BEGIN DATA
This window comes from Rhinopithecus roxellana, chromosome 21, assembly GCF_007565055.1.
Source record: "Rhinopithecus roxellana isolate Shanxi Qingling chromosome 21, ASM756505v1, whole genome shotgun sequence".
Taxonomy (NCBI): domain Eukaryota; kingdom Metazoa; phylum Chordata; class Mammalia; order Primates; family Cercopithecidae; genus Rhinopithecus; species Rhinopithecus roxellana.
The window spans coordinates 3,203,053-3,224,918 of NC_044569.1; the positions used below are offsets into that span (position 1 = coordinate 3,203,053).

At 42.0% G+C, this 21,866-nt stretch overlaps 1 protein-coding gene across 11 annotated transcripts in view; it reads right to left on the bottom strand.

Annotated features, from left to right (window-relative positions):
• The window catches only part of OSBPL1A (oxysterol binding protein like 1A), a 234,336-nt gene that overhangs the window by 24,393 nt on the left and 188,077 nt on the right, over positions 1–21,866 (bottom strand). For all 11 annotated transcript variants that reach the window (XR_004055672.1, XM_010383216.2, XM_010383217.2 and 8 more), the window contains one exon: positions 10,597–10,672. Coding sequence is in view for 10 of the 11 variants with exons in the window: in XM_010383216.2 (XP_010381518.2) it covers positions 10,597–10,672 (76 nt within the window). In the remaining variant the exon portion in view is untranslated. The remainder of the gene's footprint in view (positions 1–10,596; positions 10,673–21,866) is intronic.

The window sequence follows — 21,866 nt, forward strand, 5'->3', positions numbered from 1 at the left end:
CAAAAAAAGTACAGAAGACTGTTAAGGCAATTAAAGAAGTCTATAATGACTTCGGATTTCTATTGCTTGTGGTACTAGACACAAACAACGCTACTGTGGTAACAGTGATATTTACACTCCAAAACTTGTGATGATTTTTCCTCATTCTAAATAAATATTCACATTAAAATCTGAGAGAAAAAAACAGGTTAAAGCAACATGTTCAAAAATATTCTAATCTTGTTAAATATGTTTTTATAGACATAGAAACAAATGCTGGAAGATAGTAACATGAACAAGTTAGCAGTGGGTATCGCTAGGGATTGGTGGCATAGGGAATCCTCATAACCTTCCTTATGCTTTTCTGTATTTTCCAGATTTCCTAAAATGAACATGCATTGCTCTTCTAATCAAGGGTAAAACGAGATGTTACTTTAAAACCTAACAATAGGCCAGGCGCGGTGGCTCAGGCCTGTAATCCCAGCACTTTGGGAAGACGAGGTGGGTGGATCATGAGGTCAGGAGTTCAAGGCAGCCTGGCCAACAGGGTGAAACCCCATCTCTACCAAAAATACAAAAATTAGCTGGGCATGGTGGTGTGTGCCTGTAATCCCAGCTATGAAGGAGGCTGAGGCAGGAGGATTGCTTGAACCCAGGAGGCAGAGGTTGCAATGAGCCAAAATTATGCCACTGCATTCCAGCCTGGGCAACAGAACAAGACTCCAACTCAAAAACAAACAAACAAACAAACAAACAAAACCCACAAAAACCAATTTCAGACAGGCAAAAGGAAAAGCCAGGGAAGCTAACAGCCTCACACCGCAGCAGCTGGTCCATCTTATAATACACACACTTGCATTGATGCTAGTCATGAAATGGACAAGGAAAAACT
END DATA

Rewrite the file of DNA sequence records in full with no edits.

This window comes from Rhinopithecus roxellana, chromosome 21, assembly GCF_007565055.1.
Source record: "Rhinopithecus roxellana isolate Shanxi Qingling chromosome 21, ASM756505v1, whole genome shotgun sequence".
Taxonomy (NCBI): domain Eukaryota; kingdom Metazoa; phylum Chordata; class Mammalia; order Primates; family Cercopithecidae; genus Rhinopithecus; species Rhinopithecus roxellana.
The window spans coordinates 3,203,053-3,224,918 of NC_044569.1; the positions used below are offsets into that span (position 1 = coordinate 3,203,053).

At 42.0% G+C, this 21,866-nt stretch overlaps 1 protein-coding gene across 11 annotated transcripts in view; it reads right to left on the bottom strand.

Annotated features, from left to right (window-relative positions):
• The window catches only part of OSBPL1A (oxysterol binding protein like 1A), a 234,336-nt gene that overhangs the window by 24,393 nt on the left and 188,077 nt on the right, over positions 1–21,866 (bottom strand). For all 11 annotated transcript variants that reach the window (XR_004055672.1, XM_010383216.2, XM_010383217.2 and 8 more), the window contains one exon: positions 10,597–10,672. Coding sequence is in view for 10 of the 11 variants with exons in the window: in XM_010383216.2 (XP_010381518.2) it covers positions 10,597–10,672 (76 nt within the window). In the remaining variant the exon portion in view is untranslated. The remainder of the gene's footprint in view (positions 1–10,596; positions 10,673–21,866) is intronic.

The window sequence follows — 21,866 nt, forward strand, 5'->3', positions numbered from 1 at the left end:
CAAAAAAAGTACAGAAGACTGTTAAGGCAATTAAAGAAGTCTATAATGACTTCGGATTTCTATTGCTTGTGGTACTAGACACAAACAACGCTACTGTGGTAACAGTGATATTTACACTCCAAAACTTGTGATGATTTTTCCTCATTCTAAATAAATATTCACATTAAAATCTGAGAGAAAAAAACAGGTTAAAGCAACATGTTCAAAAATATTCTAATCTTGTTAAATATGTTTTTATAGACATAGAAACAAATGCTGGAAGATAGTAACATGAACAAGTTAGCAGTGGGTATCGCTAGGGATTGGTGGCATAGGGAATCCTCATAACCTTCCTTATGCTTTTCTGTATTTTCCAGATTTCCTAAAATGAACATGCATTGCTCTTCTAATCAAGGGTAAAACGAGATGTTACTTTAAAACCTAACAATAGGCCAGGCGCGGTGGCTCAGGCCTGTAATCCCAGCACTTTGGGAAGACGAGGTGGGTGGATCATGAGGTCAGGAGTTCAAGGCAGCCTGGCCAACAGGGTGAAACCCCATCTCTACCAAAAATACAAAAATTAGCTGGGCATGGTGGTGTGTGCCTGTAATCCCAGCTATGAAGGAGGCTGAGGCAGGAGGATTGCTTGAACCCAGGAGGCAGAGGTTGCAATGAGCCAAAATTATGCCACTGCATTCCAGCCTGGGCAACAGAACAAGACTCCAACTCAAAAACAAACAAACAAACAAACAAACAAAACCCACAAAAACCAATTTCAGACAGGCAAAAGGAAAAGCCAGGGAAGCTAACAGCCTCACACCGCAGCAGCTGGTCCATCTTATAATACACACACTTGCATTGATGCTAGTCATGAAATGGACAAGGAAAAACT